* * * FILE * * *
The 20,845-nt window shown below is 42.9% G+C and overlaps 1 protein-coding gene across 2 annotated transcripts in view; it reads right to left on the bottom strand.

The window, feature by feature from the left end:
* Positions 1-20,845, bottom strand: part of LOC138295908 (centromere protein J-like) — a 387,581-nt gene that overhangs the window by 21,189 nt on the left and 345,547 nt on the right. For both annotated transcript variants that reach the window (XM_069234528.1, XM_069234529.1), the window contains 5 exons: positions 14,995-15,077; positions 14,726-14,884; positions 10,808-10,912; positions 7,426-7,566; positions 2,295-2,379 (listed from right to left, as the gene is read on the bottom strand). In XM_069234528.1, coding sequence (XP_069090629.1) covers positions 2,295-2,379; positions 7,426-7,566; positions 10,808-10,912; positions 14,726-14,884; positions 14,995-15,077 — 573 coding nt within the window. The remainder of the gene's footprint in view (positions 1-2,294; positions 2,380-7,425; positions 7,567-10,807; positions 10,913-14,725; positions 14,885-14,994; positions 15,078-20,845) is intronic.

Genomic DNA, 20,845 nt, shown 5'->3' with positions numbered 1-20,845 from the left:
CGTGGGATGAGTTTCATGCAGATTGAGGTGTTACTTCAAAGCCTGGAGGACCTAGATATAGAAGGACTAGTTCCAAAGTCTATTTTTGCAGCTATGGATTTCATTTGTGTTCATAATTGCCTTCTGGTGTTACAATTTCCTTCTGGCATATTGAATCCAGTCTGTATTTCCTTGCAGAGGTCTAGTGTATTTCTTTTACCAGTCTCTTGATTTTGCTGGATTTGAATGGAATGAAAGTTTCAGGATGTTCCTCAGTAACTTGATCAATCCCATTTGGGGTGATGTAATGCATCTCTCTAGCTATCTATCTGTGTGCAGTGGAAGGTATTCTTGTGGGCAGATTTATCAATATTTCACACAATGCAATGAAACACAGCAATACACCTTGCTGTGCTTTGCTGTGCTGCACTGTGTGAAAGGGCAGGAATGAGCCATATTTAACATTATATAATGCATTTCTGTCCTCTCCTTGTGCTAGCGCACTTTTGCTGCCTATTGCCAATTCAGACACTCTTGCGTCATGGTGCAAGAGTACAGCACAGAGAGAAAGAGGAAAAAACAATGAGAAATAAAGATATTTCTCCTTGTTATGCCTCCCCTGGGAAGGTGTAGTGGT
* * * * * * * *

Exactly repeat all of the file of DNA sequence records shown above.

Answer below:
The 20,845-nt window shown below is 42.9% G+C and overlaps 1 protein-coding gene across 2 annotated transcripts in view; it reads right to left on the bottom strand.

The window, feature by feature from the left end:
* Positions 1-20,845, bottom strand: part of LOC138295908 (centromere protein J-like) — a 387,581-nt gene that overhangs the window by 21,189 nt on the left and 345,547 nt on the right. For both annotated transcript variants that reach the window (XM_069234528.1, XM_069234529.1), the window contains 5 exons: positions 14,995-15,077; positions 14,726-14,884; positions 10,808-10,912; positions 7,426-7,566; positions 2,295-2,379 (listed from right to left, as the gene is read on the bottom strand). In XM_069234528.1, coding sequence (XP_069090629.1) covers positions 2,295-2,379; positions 7,426-7,566; positions 10,808-10,912; positions 14,726-14,884; positions 14,995-15,077 — 573 coding nt within the window. The remainder of the gene's footprint in view (positions 1-2,294; positions 2,380-7,425; positions 7,567-10,807; positions 10,913-14,725; positions 14,885-14,994; positions 15,078-20,845) is intronic.

Genomic DNA, 20,845 nt, shown 5'->3' with positions numbered 1-20,845 from the left:
CGTGGGATGAGTTTCATGCAGATTGAGGTGTTACTTCAAAGCCTGGAGGACCTAGATATAGAAGGACTAGTTCCAAAGTCTATTTTTGCAGCTATGGATTTCATTTGTGTTCATAATTGCCTTCTGGTGTTACAATTTCCTTCTGGCATATTGAATCCAGTCTGTATTTCCTTGCAGAGGTCTAGTGTATTTCTTTTACCAGTCTCTTGATTTTGCTGGATTTGAATGGAATGAAAGTTTCAGGATGTTCCTCAGTAACTTGATCAATCCCATTTGGGGTGATGTAATGCATCTCTCTAGCTATCTATCTGTGTGCAGTGGAAGGTATTCTTGTGGGCAGATTTATCAATATTTCACACAATGCAATGAAACACAGCAATACACCTTGCTGTGCTTTGCTGTGCTGCACTGTGTGAAAGGGCAGGAATGAGCCATATTTAACATTATATAATGCATTTCTGTCCTCTCCTTGTGCTAGCGCACTTTTGCTGCCTATTGCCAATTCAGACACTCTTGCGTCATGGTGCAAGAGTACAGCACAGAGAGAAAGAGGAAAAAACAATGAGAAATAAAGATATTTCTCCTTGTTATGCCTCCCCTGGGAAGGTGTAGTGGT